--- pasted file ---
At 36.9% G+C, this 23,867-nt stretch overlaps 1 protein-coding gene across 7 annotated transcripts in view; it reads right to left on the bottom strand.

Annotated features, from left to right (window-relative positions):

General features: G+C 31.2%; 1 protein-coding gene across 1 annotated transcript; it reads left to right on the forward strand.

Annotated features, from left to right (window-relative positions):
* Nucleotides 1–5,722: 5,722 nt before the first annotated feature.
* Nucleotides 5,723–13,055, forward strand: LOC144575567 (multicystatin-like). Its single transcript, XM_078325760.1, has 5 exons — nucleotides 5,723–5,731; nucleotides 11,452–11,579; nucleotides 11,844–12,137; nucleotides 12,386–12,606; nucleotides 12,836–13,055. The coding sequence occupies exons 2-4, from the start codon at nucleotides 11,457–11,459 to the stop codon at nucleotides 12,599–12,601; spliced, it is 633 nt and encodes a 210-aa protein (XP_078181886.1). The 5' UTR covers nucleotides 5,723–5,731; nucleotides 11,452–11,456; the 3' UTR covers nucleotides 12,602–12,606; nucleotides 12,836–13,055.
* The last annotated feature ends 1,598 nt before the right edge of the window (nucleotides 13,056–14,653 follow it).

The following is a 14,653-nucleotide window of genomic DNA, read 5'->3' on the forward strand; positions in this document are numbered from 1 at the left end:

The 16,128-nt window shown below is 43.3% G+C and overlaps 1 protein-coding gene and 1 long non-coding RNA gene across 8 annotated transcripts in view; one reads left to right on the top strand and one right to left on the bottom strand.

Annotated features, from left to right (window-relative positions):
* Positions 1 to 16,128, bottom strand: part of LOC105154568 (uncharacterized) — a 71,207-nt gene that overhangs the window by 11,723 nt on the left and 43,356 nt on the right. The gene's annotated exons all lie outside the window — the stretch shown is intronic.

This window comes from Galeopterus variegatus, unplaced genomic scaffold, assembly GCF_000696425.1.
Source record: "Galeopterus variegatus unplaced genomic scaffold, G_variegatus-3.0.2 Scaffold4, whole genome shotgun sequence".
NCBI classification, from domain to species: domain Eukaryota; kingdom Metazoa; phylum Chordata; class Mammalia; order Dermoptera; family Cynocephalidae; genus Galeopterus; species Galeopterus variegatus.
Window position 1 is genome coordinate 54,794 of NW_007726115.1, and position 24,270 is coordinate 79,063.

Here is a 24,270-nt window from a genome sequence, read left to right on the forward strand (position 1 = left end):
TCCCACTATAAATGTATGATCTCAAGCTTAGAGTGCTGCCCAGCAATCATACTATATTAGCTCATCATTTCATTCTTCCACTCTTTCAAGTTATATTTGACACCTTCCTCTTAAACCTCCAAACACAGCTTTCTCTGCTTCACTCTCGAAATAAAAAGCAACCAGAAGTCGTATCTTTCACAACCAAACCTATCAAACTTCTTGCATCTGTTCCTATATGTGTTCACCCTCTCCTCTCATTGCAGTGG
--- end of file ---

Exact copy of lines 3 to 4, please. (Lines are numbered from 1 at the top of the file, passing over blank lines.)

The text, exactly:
General features: G+C 31.2%; 1 protein-coding gene across 1 annotated transcript; it reads left to right on the forward strand.

Annotated features, from left to right (window-relative positions):